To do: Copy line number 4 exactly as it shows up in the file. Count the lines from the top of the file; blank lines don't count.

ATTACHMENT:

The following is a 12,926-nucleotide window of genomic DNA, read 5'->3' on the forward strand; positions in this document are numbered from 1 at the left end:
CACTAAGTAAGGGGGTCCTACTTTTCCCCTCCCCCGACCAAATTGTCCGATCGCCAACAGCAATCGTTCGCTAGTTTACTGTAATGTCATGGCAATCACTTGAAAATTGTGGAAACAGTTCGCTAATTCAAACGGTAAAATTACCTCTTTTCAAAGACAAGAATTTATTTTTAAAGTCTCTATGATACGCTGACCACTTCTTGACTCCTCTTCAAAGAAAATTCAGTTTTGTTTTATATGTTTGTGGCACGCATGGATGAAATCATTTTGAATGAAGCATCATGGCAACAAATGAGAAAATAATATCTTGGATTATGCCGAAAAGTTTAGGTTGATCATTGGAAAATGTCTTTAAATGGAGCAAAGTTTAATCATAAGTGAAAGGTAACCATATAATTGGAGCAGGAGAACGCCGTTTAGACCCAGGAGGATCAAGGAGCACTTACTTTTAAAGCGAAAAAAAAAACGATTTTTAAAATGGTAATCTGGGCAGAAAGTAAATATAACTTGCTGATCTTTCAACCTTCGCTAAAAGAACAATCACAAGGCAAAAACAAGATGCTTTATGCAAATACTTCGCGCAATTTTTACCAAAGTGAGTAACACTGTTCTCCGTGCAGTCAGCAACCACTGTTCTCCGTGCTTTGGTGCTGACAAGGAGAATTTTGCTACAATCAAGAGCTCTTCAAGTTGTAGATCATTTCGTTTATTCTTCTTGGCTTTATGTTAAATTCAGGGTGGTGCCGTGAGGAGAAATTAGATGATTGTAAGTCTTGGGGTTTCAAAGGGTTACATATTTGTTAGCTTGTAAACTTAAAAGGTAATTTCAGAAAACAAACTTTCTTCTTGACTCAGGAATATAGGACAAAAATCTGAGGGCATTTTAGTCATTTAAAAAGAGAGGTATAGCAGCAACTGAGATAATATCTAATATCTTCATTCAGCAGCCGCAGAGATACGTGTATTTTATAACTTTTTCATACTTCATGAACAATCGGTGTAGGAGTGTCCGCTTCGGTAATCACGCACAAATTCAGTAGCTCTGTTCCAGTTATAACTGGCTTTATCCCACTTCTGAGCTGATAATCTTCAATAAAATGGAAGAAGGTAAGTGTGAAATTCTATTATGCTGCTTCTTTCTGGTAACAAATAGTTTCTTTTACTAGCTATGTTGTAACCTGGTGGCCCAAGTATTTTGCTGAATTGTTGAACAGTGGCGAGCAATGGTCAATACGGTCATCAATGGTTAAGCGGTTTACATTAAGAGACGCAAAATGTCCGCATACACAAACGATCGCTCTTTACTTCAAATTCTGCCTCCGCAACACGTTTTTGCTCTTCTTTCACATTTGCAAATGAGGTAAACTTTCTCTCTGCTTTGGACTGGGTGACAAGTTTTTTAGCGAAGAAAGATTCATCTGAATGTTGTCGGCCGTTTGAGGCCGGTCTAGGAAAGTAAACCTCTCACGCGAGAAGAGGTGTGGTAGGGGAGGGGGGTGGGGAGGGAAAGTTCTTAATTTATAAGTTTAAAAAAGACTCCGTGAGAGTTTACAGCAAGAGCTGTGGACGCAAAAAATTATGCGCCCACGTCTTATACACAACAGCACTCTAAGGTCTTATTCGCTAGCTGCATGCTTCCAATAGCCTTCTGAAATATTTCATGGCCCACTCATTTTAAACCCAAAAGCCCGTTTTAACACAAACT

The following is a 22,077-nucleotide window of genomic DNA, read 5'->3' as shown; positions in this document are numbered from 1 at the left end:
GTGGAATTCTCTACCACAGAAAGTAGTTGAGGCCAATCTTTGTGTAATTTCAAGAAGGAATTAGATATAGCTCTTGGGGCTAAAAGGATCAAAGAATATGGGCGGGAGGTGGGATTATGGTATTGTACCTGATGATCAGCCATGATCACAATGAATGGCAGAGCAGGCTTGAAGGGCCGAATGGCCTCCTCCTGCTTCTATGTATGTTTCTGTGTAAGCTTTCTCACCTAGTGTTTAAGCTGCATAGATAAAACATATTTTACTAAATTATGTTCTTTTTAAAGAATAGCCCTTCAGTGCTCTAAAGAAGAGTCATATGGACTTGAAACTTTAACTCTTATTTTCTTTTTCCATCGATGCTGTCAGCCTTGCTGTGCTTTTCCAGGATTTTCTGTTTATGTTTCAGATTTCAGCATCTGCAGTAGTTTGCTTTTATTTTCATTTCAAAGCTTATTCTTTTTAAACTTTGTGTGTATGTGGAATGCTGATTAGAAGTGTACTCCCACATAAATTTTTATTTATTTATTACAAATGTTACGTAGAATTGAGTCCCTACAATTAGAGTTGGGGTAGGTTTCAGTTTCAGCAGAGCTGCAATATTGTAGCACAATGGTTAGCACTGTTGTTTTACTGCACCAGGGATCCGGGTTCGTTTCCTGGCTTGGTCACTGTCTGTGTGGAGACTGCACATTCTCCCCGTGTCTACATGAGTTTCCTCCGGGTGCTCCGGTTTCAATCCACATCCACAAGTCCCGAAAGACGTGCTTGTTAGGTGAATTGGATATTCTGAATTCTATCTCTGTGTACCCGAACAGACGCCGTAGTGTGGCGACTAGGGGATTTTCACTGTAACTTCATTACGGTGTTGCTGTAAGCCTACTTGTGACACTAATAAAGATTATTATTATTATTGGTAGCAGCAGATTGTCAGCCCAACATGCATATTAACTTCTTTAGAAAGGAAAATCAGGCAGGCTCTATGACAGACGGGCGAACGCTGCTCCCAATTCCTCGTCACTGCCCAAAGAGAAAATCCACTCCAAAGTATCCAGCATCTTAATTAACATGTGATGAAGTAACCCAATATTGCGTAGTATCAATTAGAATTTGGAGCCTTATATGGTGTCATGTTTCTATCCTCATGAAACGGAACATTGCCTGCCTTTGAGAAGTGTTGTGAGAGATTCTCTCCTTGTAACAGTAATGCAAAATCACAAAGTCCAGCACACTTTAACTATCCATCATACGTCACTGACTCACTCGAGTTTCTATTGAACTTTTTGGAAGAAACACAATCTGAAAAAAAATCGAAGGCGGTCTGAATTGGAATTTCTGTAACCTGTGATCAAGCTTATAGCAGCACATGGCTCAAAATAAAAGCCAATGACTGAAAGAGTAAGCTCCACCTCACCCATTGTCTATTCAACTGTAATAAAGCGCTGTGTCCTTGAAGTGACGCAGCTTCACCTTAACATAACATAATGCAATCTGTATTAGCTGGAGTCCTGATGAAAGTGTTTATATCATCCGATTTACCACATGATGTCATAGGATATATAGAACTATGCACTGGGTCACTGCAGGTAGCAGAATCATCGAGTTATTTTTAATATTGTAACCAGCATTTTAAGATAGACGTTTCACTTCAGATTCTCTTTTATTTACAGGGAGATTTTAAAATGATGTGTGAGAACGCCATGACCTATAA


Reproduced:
GTGGAATTCTCTACCACAGAAAGTAGTTGAGGCCAATCTTTGTGTAATTTCAAGAAGGAATTAGATATAGCTCTTGGGGCTAAAAGGATCAAAGAATATGGGCGGGAGGTGGGATTATGGTATTGTACCTGATGATCAGCCATGATCACAATGAATGGCAGAGCAGGCTTGAAGGGCCGAATGGCCTCCTCCTGCTTCTATGTATGTTTCTGTGTAAGCTTTCTCACCTAGTGTTTAAGCTGCATAGATAAAACATATTTTACTAAATTATGTTCTTTTTAAAGAATAGCCCTTCAGTGCTCTAAAGAAGAGTCATATGGACTTGAAACTTTAACTCTTATTTTCTTTTTCCATCGATGCTGTCAGCCTTGCTGTGCTTTTCCAGGATTTTCTGTTTATGTTTCAGATTTCAGCATCTGCAGTAGTTTGCTTTTATTTTCATTTCAAAGCTTATTCTTTTTAAACTTTGTGTGTATGTGGAATGCTGATTAGAAGTGTACTCCCACATAAATTTTTATTTATTTATTACAAATGTTACGTAGAATTGAGTCCCTACAATTAGAGTTGGGGTAGGTTTCAGTTTCAGCAGAGCTGCAATATTGTAGCACAATGGTTAGCACTGTTGTTTTACTGCACCAGGGATCCGGGTTCGTTTCCTGGCTTGGTCACTGTCTGTGTGGAGACTGCACATTCTCCCCGTGTCTACATGAGTTTCCTCCGGGTGCTCCGGTTTCAATCCACATCCACAAGTCCCGAAAGACGTGCTTGTTAGGTGAATTGGATATTCTGAATTCTATCTCTGTGTACCCGAACAGACGCCGTAGTGTGGCGACTAGGGGATTTTCACTGTAACTTCATTACGGTGTTGCTGTAAGCCTACTTGTGACACTAATAAAGATTATTATTATTATTGGTAGCAGCAGATTGTCAGCCCAACATGCATATTAACTTCTTTAGAAAGGAAAATCAGGCAGGCTCTATGACAGACGGGCGAACGCTGCTCCCAATTCCTCGTCACTGCCCAAAGAGAAAATCCACTCCAAAGTATCCAGCATCTTAATTAACATGTGATGAAGTAACCCAATATTGCGTAGTATCAATTAGAATTTGGAGCCTTATATGGTGTCATGTTTCTATCCTCATGAAACGGAACATTGCCTGCCTTTGAGAAGTGTTGTGAGAGATTCTCTCCTTGTAACAGTAATGCAAAATCACAAAGTCCAGCACACTTTAACTATCCATCATACGTCACTGACTCACTCGAGTTTCTATTGAACTTTTTGGAAGAAACACAATCTGAAAAAAAATCGAAGGCGGTCTGAATTGGAATTTCTGTAACCTGTGATCAAGCTTATAGCAGCACATGGCTCAAAATAAAAGCCAATGACTGAAAGAGTAAGCTCCACCTCACCCATTGTCTATTCAACTGTAATAAAGCGCTGTGTCCTTGAAGTGACGCAGCTTCACCTTAACATAACATAATGCAATCTGTATTAGCTGGAGTCCTGATGAAAGTGTTTATATCATCCGATTTACCACATGATGTCATAGGATATATAGAACTATGCACTGGGTCACTGCAGGTAGCAGAATCATCGAGTTATTTTTAATATTGTAACCAGCATTTTAAGATAGACGTTTCACTTCAGATTCTCTTTTATTTACAGGGAGATTTTAAAATGATGTGTGAGAACGCCATGACCTATAA